Apple’s new MacBook Pro M2, Part 2: Maximum productivity
MARCH 27 — The last couple of weeks saw me getting up-to-date with the current state of the Mac OS and its featureset.
Mac OS Ventura isn’t just an incremental update but a polished cog in the very inviting Apple ecosystem.
If you already have an iPad and iPhone, working with those devices with easy copy-paste and AirDrop file transfers is quick and seamless and Apple has polished the rough edges off using iOS apps in Mac.
Apple’s Sidecar that lets you just extend your display to an iPad is an easy, portable alternative to getting a second monitor.
Adding more display
I tried using the MacBook Pro M2 with an iPad Pro from last year as well as the iPad mini and tried an accessory that lets you clip the tablets to the MacBook Pro screen and it was hilariously impractical.
The 12.9-inch display of the iPad Pro was heavy and weighed down the MacBook’s screen, but the iPad mini was actually easy to use and it was actually rather usable in both portrait and landscape orientation.
Why would anyone try this? It’s because while the 16-inch display offers more screen space it’s just not as practical if you are a mobile worker.
The 14-inch MacBook Pro will fit in most standard backpacks while you would need a much larger bag to support the added weight of a 16-inch model.
Adding an iPad by just propping it up on a stand next to your laptop would allow you to, for instance, run a video editor full screen on the MacBook Pro but let you see the other apps on the iPad.
You could then dedicate the whole MacBook Pro screen for video work without browser screens or other apps taking up precious display space.
The beauty of it is that it will be the MacBook powering it all — you don’t need an iPad Pro to take advantage of Sidecar and the Continuity feature that lets you work seamlessly from one device to another.
An iPad mini or even the last two generations of base iPads could also work fine.
What’s satisfying is that the MacBook Pro M2 doesn’t heat up quite as quickly when connected to an actual monitor or iPad.
Previously I could never seriously contemplate connecting a MacBook (whether Air or the MacBook Pro M1) to a monitor as the setups I had got hot/noisy fairly quickly unless I had cooling solutions (air conditioning).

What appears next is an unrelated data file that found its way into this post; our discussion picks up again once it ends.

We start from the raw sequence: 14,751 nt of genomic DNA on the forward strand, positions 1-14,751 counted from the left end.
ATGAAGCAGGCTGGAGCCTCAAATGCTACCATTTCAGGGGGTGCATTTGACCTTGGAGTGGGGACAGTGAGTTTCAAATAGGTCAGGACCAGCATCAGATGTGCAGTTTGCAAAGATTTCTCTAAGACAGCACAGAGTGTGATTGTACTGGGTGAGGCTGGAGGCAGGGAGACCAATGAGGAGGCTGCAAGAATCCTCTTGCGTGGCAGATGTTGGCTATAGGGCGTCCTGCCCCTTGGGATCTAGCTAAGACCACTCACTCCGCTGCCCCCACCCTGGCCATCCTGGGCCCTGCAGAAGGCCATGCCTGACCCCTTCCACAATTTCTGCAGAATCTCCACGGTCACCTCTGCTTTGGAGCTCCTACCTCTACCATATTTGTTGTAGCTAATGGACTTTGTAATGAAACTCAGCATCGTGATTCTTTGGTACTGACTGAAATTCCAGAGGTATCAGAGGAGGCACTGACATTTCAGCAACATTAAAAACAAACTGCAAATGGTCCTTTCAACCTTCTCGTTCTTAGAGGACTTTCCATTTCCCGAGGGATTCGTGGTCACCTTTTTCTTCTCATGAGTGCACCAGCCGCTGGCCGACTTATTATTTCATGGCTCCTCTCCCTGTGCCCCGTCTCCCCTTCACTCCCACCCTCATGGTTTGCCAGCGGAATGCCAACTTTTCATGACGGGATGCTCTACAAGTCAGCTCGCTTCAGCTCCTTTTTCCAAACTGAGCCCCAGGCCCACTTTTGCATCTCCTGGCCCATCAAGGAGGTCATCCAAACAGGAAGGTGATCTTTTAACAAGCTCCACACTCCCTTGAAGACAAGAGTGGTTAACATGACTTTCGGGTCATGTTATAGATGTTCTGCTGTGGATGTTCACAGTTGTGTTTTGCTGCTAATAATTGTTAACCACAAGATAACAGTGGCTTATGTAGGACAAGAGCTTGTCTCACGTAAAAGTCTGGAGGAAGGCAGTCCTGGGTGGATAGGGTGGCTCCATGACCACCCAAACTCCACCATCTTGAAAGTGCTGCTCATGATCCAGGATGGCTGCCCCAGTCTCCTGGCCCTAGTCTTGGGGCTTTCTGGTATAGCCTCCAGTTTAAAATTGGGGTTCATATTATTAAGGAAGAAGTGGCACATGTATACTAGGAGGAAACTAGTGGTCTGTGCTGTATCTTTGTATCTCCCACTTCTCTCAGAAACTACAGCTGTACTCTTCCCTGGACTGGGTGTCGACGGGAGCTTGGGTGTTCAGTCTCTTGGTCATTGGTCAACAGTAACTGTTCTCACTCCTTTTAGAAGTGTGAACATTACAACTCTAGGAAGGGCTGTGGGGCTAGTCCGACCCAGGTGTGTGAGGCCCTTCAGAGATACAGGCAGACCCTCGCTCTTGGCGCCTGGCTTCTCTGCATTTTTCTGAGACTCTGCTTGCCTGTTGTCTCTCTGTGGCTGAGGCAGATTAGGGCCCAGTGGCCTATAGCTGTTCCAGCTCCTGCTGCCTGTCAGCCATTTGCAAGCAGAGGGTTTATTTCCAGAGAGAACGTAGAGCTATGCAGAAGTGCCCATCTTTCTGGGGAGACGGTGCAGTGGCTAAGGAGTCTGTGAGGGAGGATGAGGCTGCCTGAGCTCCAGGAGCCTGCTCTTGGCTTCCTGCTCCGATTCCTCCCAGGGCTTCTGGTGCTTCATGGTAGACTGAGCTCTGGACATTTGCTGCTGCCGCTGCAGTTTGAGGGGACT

I even connected Sony’s Remote Play to my PlayStation 5 to stream games to the MacBook Pro and it was a seamless, quiet affair.
Your iPhone is a webcam now
The iPhone has an interesting niche user — Vtubers who love the front camera’s TrueDepth camera that allows for accurate face tracking.
With the new update, Mac users can now take advantage of the rear camera and use it for FaceTime as well as the native PhotoBooth app.
Belkin sells a special clip-on accessory to attach iPhones to your display so you use the rear camera as a very high-definition webcam.
Sadly Belkin hasn’t made it available here so again, I relied on online shopping to save the day and found an accessory that attached itself magnetically to the back of the iPhone via MagSafe tech.
It’s pretty useful as I could set the phone to either vertical or horizontal orientation but again, I faced the problem of the iPhone 14 Pro Max being so heavy it weighed the screen down.
Overall I think the experience with the M2 Max processor on the MacBook processor is a lot more improved than I expected.
Still, let’s see how true that is once I stress test it a little more — I have the Unity developer tools downloading as I speak.
On a previous trial with a different MacBook I had tried to run a Unity setup but wasn’t happy with the obvious strain I could see it putting on the setup.
I also need to find time to muck with iOS apps on MacBook (I didn’t enjoy previous attempts) so expect Part 3 where I try to get as serious as I can.